At Whitfield, we have a commitment to diversity, equity and inclusion. In order to deepen our understanding and commitment to these values, students, faculty, and administration have been engaging in regional and national conversations on equity and inclusion, particularly those around education. Members of our community whom have had the opportunity to participate in these conversations are charged with bringing what they have learned back to Whitfield.
During the February 6 Late Start Faculty Meeting, six upper school students led a diversity workshop for their teachers. The workshop activities gave faculty the opportunity to engage in conversations and reflection about their own cultural competence, one of Whitfield’s of Habits of Mind & Heart.
Student facilitators included: Kenny Hill ’20, Taja Foster-Walker ’19, Grace Farr ’20, Maria Pace ’19, Maddison Kimbrough ’20 and Hasan El-Amin ’19.
Junior Kenny Hill trained his peers to facilitate the diversity workshop by sharing what he learned at the 2018 NAIS Student Diversity Leadership Conference (SDLC) which ran in parallel to the NAIS People of Color Conference (POCC) held in November in Nashville, TN. The conference provided participating students the opportunity to develop cross-cultural communication skills, design effective strategies for social justice practice through dialogue and the arts, and learn the foundations of allyship, and networking principles. Director of Equity and Inclusion Dr. Anna Warbelow and social studies faculty member Dr. Miller Boyd also attended the POCC.
As part of their preparation, all of the student facilitators attended one of two local conferences, along with more of their peers. In November, a group of 10 Whitfield students attended the Upper School Leadership Diversity Conference organized and hosted at MICDS. The day-long conference brought together over 150 students from independent, public, and parochial schools in the St. Louis area to discuss issues of inclusion and equity.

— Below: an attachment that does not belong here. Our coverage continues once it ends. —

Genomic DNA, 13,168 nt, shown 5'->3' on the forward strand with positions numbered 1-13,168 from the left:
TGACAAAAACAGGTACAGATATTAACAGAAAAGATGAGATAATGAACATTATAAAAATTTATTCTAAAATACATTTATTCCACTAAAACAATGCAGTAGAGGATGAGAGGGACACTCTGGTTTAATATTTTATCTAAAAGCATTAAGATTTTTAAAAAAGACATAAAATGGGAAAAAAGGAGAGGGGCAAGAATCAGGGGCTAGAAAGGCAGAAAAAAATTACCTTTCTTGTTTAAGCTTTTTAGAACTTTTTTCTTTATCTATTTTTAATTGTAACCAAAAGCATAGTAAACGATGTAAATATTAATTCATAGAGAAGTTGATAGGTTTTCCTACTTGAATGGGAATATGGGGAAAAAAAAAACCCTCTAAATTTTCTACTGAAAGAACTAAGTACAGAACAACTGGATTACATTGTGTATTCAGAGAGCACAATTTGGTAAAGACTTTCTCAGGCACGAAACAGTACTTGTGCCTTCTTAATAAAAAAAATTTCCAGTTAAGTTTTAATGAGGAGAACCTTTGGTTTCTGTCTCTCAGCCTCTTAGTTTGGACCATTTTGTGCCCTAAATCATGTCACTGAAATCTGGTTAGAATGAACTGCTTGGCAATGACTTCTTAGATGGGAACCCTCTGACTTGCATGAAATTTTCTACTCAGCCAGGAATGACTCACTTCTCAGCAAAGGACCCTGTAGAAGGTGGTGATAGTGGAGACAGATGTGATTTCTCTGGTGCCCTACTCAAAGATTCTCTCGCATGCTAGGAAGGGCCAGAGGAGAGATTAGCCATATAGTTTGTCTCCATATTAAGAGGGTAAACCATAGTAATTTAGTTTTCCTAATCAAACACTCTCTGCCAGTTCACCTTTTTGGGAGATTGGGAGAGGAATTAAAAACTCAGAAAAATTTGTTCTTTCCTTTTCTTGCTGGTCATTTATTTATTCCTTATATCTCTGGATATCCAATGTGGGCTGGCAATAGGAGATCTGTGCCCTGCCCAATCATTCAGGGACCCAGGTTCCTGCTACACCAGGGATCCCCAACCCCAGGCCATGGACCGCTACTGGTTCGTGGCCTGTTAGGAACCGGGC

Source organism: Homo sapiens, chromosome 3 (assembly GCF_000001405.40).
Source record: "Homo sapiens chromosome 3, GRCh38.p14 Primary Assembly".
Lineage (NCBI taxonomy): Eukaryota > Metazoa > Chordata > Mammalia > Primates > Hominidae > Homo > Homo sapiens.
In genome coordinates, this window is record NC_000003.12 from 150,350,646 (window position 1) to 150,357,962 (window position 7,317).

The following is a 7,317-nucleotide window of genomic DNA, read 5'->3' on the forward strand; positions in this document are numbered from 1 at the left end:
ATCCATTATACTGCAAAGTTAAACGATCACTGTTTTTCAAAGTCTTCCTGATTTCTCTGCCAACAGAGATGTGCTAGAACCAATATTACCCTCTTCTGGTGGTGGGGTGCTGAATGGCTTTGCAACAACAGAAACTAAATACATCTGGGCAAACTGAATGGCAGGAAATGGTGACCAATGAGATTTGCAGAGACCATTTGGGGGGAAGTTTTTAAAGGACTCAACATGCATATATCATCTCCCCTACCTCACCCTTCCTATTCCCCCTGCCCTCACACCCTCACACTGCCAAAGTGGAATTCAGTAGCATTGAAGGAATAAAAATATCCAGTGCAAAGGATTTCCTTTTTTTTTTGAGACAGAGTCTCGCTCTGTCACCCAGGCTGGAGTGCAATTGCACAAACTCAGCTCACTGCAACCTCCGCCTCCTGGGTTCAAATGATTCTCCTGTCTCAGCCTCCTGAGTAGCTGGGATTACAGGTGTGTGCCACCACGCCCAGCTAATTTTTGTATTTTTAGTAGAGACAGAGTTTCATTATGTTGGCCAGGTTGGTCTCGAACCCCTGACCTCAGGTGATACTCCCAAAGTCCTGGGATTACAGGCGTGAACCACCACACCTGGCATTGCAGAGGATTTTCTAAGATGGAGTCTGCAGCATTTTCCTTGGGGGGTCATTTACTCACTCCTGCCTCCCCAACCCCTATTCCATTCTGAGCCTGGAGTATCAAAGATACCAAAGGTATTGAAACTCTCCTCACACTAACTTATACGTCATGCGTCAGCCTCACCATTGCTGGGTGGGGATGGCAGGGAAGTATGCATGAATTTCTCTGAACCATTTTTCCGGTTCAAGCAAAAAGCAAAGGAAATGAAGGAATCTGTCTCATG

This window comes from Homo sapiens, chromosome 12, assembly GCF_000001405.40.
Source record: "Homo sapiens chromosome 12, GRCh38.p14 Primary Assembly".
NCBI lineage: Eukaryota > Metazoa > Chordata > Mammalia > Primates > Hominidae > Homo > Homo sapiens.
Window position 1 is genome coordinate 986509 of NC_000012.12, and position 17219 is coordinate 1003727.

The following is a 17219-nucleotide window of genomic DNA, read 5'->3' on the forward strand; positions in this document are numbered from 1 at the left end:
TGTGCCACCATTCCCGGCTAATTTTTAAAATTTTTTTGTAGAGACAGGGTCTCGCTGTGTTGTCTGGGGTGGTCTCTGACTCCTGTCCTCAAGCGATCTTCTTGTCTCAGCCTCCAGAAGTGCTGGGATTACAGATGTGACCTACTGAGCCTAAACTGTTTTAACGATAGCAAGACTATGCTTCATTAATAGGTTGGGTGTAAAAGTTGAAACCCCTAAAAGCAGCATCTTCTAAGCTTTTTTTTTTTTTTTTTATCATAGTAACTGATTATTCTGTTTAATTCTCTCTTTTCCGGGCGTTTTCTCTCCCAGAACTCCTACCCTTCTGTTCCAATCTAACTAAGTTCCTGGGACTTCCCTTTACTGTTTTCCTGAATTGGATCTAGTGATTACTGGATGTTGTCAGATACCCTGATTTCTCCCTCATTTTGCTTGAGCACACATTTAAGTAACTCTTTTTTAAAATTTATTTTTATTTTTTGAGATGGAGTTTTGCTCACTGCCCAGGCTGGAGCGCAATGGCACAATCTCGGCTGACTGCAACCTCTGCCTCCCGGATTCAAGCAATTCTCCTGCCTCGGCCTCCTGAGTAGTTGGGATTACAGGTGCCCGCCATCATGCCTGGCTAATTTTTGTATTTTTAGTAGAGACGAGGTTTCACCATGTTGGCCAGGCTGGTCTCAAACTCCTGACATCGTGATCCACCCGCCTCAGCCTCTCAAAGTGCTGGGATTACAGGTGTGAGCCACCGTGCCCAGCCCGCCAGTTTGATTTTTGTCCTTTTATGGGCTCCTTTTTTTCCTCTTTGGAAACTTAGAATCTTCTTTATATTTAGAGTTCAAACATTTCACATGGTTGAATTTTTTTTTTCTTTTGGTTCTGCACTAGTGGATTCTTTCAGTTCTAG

On January 24, 11 Whitfield upper school students attended “The Hate U Give…The Healing U Bring: #Yourcall,” a student conference at McKendree University in Lebanon, IL. The title for the conference comes from the award-winning novel “The Hate U Give” by Angie Thompson, also the keynote speaker. The conference included small group breakout sessions facilitated by McKendree University students and time for individual schools to meet and develop an action plan for student-led positive change on their own campus. Students returned to campus with a renewed commitment to equity and inclusion at Whitfield and several ideas for Diversity Awareness Club.
Putting all they’d learned into practice, the Whitfield students worked in pairs to facilitate three groups of teachers through a series of exercises including a review of the ROPES guidelines for classroom discussions and an explanation of cultural identifiers.
As one of the student facilitators, Grace Farr ’20 admitted she was a little nervous. “I wasn’t sure how the teachers would respond,” said Farr. “But once Maria [Pace] and I started leading our group through the first activity, they were all so engaged and willing to listen—it was obvious they really wanted to be there. I wanted to participate in this workshop because I think it’s important to continue to build trust between students and the faculty. Doing this work together makes us stronger as a community.”